What vision do you have for your work? 

“I vision creating a community health movement that creates accessible, whole-person healing spaces led by and for Black, Indigenous, and Brown communities that combine the strengths of ancestral/Indigenous/holistic healing with the strengths of Western medicine. I work towards a future where each person affirms that rest and community healing is part of protest and revolution. Ultimately,  I vision and work towards a world where each person is cared for, affirmed, and loved.”

LGBTQ & Gender Justice: Chiqui Diaz (Photo)

Board Member of Beyond Differences, Social Justice Fellow at the Spahr Center

Chiqui Diaz is a youth activist and a high school sophomore from San Rafael, California. She has always been passionate about social justice, and has been very active in her community since middle school. Chiqui is a teen board member of Beyond Differences, a youth led social justice movement working to end social isolation. She is also a social justice fellow at the Spahr Center, a Marin agency dedicated to advocating for the needs of the LGBTQ+ community and people living with HIV/AIDS. She is a strong believer in the power of storytelling, empathy, and youth voice, and she is very passionate about LGBTQ+ and all human rights.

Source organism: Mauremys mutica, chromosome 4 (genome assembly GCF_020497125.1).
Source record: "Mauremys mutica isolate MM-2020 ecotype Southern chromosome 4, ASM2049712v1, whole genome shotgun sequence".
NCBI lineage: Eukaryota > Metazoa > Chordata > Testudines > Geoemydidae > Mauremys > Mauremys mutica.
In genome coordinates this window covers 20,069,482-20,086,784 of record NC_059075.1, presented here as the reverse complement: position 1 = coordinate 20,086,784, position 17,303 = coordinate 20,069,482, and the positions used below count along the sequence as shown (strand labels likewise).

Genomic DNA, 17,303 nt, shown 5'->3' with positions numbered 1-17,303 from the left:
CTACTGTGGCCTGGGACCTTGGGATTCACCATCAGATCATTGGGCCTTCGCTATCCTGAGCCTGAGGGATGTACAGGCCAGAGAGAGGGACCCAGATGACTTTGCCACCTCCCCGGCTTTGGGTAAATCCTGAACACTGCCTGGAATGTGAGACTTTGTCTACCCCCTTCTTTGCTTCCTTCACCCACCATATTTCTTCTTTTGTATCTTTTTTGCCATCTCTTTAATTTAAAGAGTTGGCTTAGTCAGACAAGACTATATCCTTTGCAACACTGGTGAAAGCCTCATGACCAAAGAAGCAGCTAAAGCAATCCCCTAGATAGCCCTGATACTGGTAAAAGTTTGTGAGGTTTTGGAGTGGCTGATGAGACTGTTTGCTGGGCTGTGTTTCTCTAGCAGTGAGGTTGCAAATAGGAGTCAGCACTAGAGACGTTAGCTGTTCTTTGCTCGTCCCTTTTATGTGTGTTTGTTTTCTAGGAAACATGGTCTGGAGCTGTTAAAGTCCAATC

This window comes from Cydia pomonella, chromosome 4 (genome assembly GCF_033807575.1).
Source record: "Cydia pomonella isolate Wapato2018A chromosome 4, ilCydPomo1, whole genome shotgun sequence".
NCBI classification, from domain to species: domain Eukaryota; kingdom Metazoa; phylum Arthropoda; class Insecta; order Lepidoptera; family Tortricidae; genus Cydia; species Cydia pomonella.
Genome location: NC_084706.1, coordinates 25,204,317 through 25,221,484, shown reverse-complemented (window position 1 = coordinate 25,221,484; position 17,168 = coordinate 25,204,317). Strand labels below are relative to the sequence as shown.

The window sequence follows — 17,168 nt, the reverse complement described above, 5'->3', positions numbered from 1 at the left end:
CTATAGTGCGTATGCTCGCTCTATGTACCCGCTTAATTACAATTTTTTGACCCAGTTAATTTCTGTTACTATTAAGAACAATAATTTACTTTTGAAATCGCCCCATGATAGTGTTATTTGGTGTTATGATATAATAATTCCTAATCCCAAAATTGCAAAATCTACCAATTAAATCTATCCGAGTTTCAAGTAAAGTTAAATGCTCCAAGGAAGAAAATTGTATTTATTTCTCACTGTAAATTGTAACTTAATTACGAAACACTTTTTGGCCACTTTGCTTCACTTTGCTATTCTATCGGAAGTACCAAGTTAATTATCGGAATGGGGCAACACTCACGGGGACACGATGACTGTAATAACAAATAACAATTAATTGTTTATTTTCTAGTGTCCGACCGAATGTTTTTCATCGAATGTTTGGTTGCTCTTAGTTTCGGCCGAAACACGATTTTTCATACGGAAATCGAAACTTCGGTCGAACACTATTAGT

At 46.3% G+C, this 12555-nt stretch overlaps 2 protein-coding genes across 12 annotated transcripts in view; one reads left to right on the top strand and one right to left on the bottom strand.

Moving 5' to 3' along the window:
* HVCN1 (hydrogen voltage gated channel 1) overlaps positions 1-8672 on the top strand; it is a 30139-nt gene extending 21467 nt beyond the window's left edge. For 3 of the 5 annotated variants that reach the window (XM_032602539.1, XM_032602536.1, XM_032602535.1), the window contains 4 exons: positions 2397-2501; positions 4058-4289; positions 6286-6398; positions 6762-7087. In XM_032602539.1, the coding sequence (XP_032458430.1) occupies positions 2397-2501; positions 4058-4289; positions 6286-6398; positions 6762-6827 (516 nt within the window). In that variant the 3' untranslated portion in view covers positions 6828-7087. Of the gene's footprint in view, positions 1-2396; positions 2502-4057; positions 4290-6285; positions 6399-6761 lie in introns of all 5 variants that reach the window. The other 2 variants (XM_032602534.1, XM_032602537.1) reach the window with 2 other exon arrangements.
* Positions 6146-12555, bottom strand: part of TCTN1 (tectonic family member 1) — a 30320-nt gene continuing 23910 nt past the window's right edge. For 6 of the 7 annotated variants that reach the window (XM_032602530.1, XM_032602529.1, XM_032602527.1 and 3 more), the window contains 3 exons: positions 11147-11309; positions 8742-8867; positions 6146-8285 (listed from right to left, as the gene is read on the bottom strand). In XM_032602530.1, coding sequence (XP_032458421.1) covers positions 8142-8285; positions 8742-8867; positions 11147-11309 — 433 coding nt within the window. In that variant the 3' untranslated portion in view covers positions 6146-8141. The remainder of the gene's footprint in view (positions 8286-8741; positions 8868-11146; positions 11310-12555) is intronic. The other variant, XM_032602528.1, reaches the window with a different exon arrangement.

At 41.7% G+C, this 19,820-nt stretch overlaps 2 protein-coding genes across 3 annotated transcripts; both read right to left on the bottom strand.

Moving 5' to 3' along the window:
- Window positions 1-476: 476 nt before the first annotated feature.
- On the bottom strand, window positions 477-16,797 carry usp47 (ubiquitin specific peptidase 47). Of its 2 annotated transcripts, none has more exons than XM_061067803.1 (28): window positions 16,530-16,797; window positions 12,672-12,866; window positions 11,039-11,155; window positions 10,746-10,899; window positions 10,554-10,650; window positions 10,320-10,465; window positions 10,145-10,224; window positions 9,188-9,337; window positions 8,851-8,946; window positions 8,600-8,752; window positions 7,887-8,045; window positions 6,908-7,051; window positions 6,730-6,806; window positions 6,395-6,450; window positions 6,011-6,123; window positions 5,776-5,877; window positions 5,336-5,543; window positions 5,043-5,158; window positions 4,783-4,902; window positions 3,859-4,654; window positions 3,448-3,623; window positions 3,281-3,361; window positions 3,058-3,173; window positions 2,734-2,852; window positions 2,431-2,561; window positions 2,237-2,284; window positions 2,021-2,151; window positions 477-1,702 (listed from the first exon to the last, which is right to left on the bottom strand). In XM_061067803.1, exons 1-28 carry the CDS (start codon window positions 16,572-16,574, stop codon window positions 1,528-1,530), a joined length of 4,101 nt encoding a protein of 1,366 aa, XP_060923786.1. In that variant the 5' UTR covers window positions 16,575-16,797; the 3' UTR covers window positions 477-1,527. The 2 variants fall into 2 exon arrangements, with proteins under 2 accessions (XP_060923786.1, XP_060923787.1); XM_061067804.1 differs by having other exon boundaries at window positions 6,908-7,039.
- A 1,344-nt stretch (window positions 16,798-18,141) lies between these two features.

Where are you drawing resilience from for your work? 

“For my work, I draw resilience from  the supportive community of my loving friends and family, the strong community of other amazing activists fighting for systemic change, and the incredible community of other LGBTQ+ folks that I am so grateful to be a part of. The work that I do is not easy work. Change comes slow, and sometimes it feels like we are losing more than we are winning. It is so easy to give up and lose hope. At the end of the day, though, hope is all that we have. I have hope in humanity, and when I feel like that that hope is slipping away, I turn to my community. My incredible community full of kind, strong, and extraordinary people that help strengthen my hope every single day. It is because of community that I do this work, and it is in community that I find resilience.” 

What vision do you have for your work?